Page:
Offutt residency physician works with key partner to break barriers for women in military

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  • By 55th Wing Public Affairs

A 55th Medical Group residency physician recently joined six other Airmen on a trip to Africa where they worked alongside members of the Botswana Defence Force for a weeklong conference.

The trip was part of an ongoing Secretary of the Air Force international affairs initiative to develop critical capabilities and exchange best practices with our key partner in the region.

“This was a really eye-opening experience for me because I have not been involved in any program like,” said Maj. Anne Marie Kennedy, 55th MDG family medicine residency physician. “It was really amazing to work with members of the BDF and to hear about their military mission, goals and culture.”

Kennedy was selected for the program because of her involvement with Sword Athena, which is an Air Combat Command program to help reduce female and family-centric barriers to readiness and service, as well as her medical background.

“Working primarily in the medical field, an opportunity like this was not on my radar at all,” she said.

Participants had the opportunity to hear how community engagement opportunities through civil and public affairs can build and improve relationships across the country, while also knocking down barriers that adversely affect recruitment and retention of women.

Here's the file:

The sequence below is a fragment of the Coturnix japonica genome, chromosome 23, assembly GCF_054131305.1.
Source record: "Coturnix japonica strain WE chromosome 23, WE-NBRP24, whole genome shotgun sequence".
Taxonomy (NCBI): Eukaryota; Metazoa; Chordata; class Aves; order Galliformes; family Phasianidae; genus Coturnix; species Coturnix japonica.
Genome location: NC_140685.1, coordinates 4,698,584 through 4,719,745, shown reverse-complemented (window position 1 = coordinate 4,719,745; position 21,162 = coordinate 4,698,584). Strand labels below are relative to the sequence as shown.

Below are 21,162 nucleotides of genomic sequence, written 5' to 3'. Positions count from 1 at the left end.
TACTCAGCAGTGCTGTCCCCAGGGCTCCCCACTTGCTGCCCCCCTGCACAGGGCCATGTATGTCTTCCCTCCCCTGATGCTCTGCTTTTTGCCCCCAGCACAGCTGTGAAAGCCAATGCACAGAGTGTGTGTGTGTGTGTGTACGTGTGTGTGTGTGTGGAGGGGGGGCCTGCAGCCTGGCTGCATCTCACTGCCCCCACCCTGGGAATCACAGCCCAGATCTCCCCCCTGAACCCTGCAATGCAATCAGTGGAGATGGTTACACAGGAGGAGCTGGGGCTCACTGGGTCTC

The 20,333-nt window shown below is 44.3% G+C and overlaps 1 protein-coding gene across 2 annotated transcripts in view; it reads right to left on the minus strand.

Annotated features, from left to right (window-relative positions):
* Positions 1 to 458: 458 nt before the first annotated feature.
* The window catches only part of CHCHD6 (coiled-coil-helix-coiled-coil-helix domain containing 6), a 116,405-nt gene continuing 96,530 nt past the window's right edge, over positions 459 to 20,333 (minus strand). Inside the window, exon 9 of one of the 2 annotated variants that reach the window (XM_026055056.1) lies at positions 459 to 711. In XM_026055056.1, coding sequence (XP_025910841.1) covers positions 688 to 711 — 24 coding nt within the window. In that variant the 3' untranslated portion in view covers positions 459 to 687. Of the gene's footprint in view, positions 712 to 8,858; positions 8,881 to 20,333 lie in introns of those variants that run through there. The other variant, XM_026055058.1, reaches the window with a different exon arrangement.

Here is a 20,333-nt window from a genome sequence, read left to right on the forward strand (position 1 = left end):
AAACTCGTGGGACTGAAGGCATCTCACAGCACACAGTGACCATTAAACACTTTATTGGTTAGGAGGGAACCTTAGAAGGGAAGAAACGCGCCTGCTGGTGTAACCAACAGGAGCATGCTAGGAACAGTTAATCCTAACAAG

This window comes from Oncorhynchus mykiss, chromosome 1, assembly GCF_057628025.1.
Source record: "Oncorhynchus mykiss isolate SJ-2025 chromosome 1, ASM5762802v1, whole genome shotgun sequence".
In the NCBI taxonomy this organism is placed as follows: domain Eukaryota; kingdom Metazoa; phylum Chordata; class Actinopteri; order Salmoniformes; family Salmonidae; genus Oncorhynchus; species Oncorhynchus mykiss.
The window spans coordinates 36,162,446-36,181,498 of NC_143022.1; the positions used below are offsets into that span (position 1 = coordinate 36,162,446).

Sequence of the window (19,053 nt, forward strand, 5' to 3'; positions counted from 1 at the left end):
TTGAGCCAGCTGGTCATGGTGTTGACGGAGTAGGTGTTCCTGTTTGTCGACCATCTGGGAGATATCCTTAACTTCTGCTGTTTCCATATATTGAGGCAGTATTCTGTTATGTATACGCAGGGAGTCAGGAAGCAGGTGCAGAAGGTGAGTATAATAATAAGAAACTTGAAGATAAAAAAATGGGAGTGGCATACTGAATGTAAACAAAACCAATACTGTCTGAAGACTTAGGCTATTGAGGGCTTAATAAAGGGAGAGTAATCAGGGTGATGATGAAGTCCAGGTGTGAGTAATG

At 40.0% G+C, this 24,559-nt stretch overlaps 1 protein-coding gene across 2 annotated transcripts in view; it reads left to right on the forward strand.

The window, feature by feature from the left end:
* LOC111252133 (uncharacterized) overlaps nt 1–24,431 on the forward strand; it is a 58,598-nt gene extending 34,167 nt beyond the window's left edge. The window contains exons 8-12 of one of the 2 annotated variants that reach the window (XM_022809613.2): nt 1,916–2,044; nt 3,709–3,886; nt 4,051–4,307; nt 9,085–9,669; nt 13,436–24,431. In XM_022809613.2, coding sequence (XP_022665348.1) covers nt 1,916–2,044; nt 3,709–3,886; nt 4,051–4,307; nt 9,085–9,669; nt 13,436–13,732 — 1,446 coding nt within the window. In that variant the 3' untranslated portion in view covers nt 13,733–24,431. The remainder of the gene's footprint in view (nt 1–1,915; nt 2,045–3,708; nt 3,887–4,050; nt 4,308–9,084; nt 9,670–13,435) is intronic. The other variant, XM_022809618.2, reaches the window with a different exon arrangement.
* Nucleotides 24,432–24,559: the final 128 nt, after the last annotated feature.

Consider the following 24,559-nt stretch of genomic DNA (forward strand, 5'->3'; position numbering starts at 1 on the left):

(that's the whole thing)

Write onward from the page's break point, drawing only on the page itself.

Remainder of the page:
“We also focused on policy writing and barrier analysis,” Kennedy said. “The BDF integrated women into their military 16 years ago and they are looking for ways to increase recruitment and retention.”

Kennedy had the opportunity to team with another attendee to lead a talk about diversity, equity, inclusion and accessibility concepts and relevance, risks, rewards, roadblocks and repetition, also known as the Five R Model.

“The goal was to teach about refining existing policy and writing new policy that is inclusive for women and all families within the BDF,” Kennedy said. “We wanted to do more than just talk about solutions…we aimed to give their team the tools to move out and make meaningful change.”

The BDF also shared some of the initiatives they are currently working on regarding female barriers within the military.

“I was really impressed that the BDF are asking some really hard questions and willing to take on big lines of effort that will result in not only policy changes, but cultural mindset shifts,” Kennedy said. “When you look at the history of the Air Force and the Department of Defense it took us a long time as an organization to be willing to address some sensitive topics regarding race, gender and cultural norms.”

The conference culminated with a lecture by the BDF director of human resources on their strategy moving forward and how they can further integrate with the Air Force.

“It is easy to get tunnel vision into the way things are done in the United States, so it is always helpful to view a problem set from a different, fresh perspective because it might lead to a solution no one had thought of,” Kennedy said. “This is something I think we can do more of within the Air Force, especially when working with other nations.”